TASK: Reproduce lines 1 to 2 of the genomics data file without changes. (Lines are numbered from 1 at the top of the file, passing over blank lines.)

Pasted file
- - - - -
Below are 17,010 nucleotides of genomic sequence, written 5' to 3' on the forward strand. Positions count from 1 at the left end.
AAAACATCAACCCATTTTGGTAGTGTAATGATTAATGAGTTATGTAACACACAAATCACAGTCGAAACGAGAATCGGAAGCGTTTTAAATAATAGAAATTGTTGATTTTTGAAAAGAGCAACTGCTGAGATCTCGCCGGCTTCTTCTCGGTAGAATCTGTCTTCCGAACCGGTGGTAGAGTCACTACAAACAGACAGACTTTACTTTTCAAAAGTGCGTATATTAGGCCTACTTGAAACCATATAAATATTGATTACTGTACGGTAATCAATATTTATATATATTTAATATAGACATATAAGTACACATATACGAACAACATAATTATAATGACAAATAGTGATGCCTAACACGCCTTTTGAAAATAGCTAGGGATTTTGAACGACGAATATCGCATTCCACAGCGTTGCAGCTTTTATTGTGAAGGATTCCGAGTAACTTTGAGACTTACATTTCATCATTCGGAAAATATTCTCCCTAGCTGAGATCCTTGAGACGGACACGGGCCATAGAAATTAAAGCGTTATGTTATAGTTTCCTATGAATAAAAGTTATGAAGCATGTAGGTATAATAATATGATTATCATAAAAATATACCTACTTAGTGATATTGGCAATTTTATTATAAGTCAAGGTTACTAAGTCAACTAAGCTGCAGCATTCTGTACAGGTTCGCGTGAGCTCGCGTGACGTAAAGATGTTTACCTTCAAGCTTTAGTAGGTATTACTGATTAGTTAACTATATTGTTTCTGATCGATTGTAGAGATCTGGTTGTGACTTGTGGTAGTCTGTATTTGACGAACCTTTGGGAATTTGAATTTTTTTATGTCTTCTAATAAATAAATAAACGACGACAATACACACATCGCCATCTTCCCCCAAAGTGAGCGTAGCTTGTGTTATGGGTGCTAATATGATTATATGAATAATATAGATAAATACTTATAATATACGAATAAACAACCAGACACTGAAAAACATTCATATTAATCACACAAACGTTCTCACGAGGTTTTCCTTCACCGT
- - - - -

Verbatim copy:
Below are 17,010 nucleotides of genomic sequence, written 5' to 3' on the forward strand. Positions count from 1 at the left end.
AAAACATCAACCCATTTTGGTAGTGTAATGATTAATGAGTTATGTAACACACAAATCACAGTCGAAACGAGAATCGGAAGCGTTTTAAATAATAGAAATTGTTGATTTTTGAAAAGAGCAACTGCTGAGATCTCGCCGGCTTCTTCTCGGTAGAATCTGTCTTCCGAACCGGTGGTAGAGTCACTACAAACAGACAGACTTTACTTTTCAAAAGTGCGTATATTAGGCCTACTTGAAACCATATAAATATTGATTACTGTACGGTAATCAATATTTATATATATTTAATATAGACATATAAGTACACATATACGAACAACATAATTATAATGACAAATAGTGATGCCTAACACGCCTTTTGAAAATAGCTAGGGATTTTGAACGACGAATATCGCATTCCACAGCGTTGCAGCTTTTATTGTGAAGGATTCCGAGTAACTTTGAGACTTACATTTCATCATTCGGAAAATATTCTCCCTAGCTGAGATCCTTGAGACGGACACGGGCCATAGAAATTAAAGCGTTATGTTATAGTTTCCTATGAATAAAAGTTATGAAGCATGTAGGTATAATAATATGATTATCATAAAAATATACCTACTTAGTGATATTGGCAATTTTATTATAAGTCAAGGTTACTAAGTCAACTAAGCTGCAGCATTCTGTACAGGTTCGCGTGAGCTCGCGTGACGTAAAGATGTTTACCTTCAAGCTTTAGTAGGTATTACTGATTAGTTAACTATATTGTTTCTGATCGATTGTAGAGATCTGGTTGTGACTTGTGGTAGTCTGTATTTGACGAACCTTTGGGAATTTGAATTTTTTTATGTCTTCTAATAAATAAATAAACGACGACAATACACACATCGCCATCTTCCCCCAAAGTGAGCGTAGCTTGTGTTATGGGTGCTAATATGATTATATGAATAATATAGATAAATACTTATAATATACGAATAAACAACCAGACACTGAAAAACATTCATATTAATCACACAAACGTTCTCACGAGGTTTTCCTTCACCGT